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Record Number of Women Running for Congress in 2012

Congressional Redistricting Opens Up Opportunities for Female Candidates

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Updated September 19, 2012
Originally published September 12, 2012. Updated September 13, 2012.

No matter the outcome, the 2012 election has already broken records. This year more women are running for Congress in the general election than ever before. According to the Center for American Women and Politics (CAWP) at Rutgers University, a total of 181 women are on the ballot for the 2012 election -- 163 women nominated by their parties for the House of Representatives and 18 women for the U.S. Senate.

Traditionally the Democratic Party far outstrips the Republican Party in fielding female congressional candidates, and this year is no exception.

More than twice the number of women running are Democrats as compared to Republicans. Final totals compiled by CAWP as of September 13, 2012, show that 116 Democrats and 47 Republicans are campaigning for the House; 12 Democrats and 6 Republicans are running for the Senate. This beats the record of 141 female congressional nominees (88 Democrats/53 Republicans) set in 2010, and 14 (6 Democrats/5 Republicans) in 2004.

Congress is currently 17% female with 90 women serving -- 73 in the House (49 Democrats/24 Republicans) and 17 in the Senate (13 Democrats/4 Republicans.) Additionally, three women -- non-voting delegates -- represent Washington DC, Guam and the U.S. Virgin Islands.

With the 2010 census prompting the redrawing of congressional and legislative districts which have led to the creation of new and open seats, CAWP director Debbie Walsh sees 2012 as a year of opportunity. To maximize that opportunity, CAWP established The 2012 Project, a campaign to identify, recruit and encourage more women to run for Congress this year. The 2012 Project website notes that "Reapportionment creates opportunity, and research shows that women have more success winning open seats."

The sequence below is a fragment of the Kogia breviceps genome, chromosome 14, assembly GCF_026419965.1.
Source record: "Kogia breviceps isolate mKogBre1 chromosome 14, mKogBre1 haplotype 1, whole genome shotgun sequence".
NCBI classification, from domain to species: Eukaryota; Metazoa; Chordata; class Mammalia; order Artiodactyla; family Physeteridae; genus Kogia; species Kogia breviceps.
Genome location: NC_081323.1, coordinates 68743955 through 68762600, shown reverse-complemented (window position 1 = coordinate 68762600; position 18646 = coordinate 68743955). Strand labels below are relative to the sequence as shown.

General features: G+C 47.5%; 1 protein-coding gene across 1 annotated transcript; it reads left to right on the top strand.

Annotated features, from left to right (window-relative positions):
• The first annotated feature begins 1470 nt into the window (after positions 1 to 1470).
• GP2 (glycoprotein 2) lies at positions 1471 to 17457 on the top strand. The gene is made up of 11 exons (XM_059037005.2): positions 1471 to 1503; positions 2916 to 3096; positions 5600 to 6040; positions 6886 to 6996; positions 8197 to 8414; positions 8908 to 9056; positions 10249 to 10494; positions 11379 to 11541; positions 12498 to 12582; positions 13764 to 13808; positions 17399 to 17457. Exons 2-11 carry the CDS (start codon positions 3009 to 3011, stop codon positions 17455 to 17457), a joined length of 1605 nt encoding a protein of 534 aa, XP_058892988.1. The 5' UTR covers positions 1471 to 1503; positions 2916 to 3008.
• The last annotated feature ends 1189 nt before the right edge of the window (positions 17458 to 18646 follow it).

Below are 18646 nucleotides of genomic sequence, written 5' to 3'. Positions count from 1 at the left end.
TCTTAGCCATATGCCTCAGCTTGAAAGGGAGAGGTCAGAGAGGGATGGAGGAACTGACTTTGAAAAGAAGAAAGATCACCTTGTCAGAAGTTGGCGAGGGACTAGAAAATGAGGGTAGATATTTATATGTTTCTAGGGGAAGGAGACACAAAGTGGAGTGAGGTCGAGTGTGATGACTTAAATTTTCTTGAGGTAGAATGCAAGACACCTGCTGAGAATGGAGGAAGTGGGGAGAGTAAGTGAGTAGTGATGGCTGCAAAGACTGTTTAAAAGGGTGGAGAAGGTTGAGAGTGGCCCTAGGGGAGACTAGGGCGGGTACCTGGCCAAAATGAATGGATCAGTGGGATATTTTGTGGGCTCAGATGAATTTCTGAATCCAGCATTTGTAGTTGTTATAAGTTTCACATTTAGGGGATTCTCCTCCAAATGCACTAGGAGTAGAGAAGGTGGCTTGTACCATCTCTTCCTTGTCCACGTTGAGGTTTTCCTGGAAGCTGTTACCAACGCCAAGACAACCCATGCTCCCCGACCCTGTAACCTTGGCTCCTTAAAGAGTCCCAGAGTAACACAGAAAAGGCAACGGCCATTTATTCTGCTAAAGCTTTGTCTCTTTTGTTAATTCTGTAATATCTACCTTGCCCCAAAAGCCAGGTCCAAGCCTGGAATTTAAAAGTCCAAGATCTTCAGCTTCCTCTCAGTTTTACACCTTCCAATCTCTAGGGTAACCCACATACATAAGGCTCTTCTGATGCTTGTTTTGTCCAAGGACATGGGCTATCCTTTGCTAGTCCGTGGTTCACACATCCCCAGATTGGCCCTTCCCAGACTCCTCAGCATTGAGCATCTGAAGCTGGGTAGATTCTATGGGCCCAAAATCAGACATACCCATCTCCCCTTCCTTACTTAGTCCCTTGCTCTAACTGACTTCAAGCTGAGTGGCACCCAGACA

There's already good news for women candidates. Even before primary season began, a previous record was broken. In 2010, 262 women filed to run for U.S. House seats and in 2012, 296 women filed. More than half of those female Congressional candidates (181) will be on the ballot on Election Day,

The record number of women running for Congress is a result of the efforts of many groups including The 2012 Project, but they're not stopping there. The national non-partisan campaign has now identified a new goal for Congress in the fall election, "20 Percent for 2012." The 2012 Project would like to see that governing body 1/5th female once the 2012 election results are in. The idea is not that far-fetched since a jump from 90 to 107 women in Congress would represent a three percentage point increase.

Walsh admits, "It's an ambitious goal but it's within reach -- so we're putting out the word that it's possible. The task is converting a record number of candidates into a record number of winners."

The increase in women in Congress has been steady but slow. Founder and director of the 2012 Project Mary Hughes wants to build momentum and move forward more rapidly. "We need to accelerate the pace of progress. It's time. Women are ready."

The group has identified exactly what needs to happen for "20 Percent for 2012" to be realized:

To reach 20 percent in the House, or 87 women, The 2012 Project is counting on:
  • 56 women incumbents certain to win;
  • 3 women incumbents likely to win;
  • 10 new women candidates almost certain to win;
  • and 27 incumbent women and new candidates running in competitive seats, of whom two-thirds would need to win.
The trend in greater numbers of women running for elected office unfortunately does not extend to this year's female candidates for governor. There are 11 gubernatorial races in 2012 but just four women filed to run. Only one, Democrat Maggie Hassan of New Hampshire, survived the primary season and will be on the ballot this year. Hassan won her party's nomination over the only other female gubernatorial candidate who was still in the running -- former NH state senator Jackie Cilley. If Hassan doesn't win, for the first time in 17 years the U.S. will not have any Democratic woman serving as governor, although four Republican women who ran for governor and won in 2012 will remain in office.

Sources:
Distaso, John. "It'll be Lamontagne vs. Hassan for NH governor." UnionLeader.com. 11 September 2012.
"Women Candidates for Senate, House Top Records." News release from the Center for American Women and Politics at Rutgers University. 16 August 2012.
"Women Surpass House, Senate Candidate Records as Final November Slates are Set." News release from the Center for American Women and Politics at Rutgers University. 13 September 2012.
"'20 Percent in 2012 Campaign' Seeks Biggest Spike for Women in Office Since 1992." News release from the Center for American Women and Politics at Rutgers University. 4 September 2012.

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